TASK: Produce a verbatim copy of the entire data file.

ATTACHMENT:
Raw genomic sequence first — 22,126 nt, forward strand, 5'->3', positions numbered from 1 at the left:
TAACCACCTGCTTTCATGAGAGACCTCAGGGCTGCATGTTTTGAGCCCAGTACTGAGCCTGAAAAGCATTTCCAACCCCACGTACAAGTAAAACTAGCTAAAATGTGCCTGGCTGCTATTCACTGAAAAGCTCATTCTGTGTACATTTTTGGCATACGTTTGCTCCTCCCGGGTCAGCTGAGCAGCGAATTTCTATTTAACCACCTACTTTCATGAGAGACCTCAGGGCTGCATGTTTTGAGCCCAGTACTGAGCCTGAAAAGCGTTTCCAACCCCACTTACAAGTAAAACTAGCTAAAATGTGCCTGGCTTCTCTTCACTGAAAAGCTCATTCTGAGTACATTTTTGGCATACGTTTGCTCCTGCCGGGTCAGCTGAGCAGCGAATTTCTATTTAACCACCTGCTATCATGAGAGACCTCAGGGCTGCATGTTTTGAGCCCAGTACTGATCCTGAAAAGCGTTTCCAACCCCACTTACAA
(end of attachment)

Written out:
Raw genomic sequence first — 22,126 nt, forward strand, 5'->3', positions numbered from 1 at the left:
TAACCACCTGCTTTCATGAGAGACCTCAGGGCTGCATGTTTTGAGCCCAGTACTGAGCCTGAAAAGCATTTCCAACCCCACGTACAAGTAAAACTAGCTAAAATGTGCCTGGCTGCTATTCACTGAAAAGCTCATTCTGTGTACATTTTTGGCATACGTTTGCTCCTCCCGGGTCAGCTGAGCAGCGAATTTCTATTTAACCACCTACTTTCATGAGAGACCTCAGGGCTGCATGTTTTGAGCCCAGTACTGAGCCTGAAAAGCGTTTCCAACCCCACTTACAAGTAAAACTAGCTAAAATGTGCCTGGCTTCTCTTCACTGAAAAGCTCATTCTGAGTACATTTTTGGCATACGTTTGCTCCTGCCGGGTCAGCTGAGCAGCGAATTTCTATTTAACCACCTGCTATCATGAGAGACCTCAGGGCTGCATGTTTTGAGCCCAGTACTGATCCTGAAAAGCGTTTCCAACCCCACTTACAA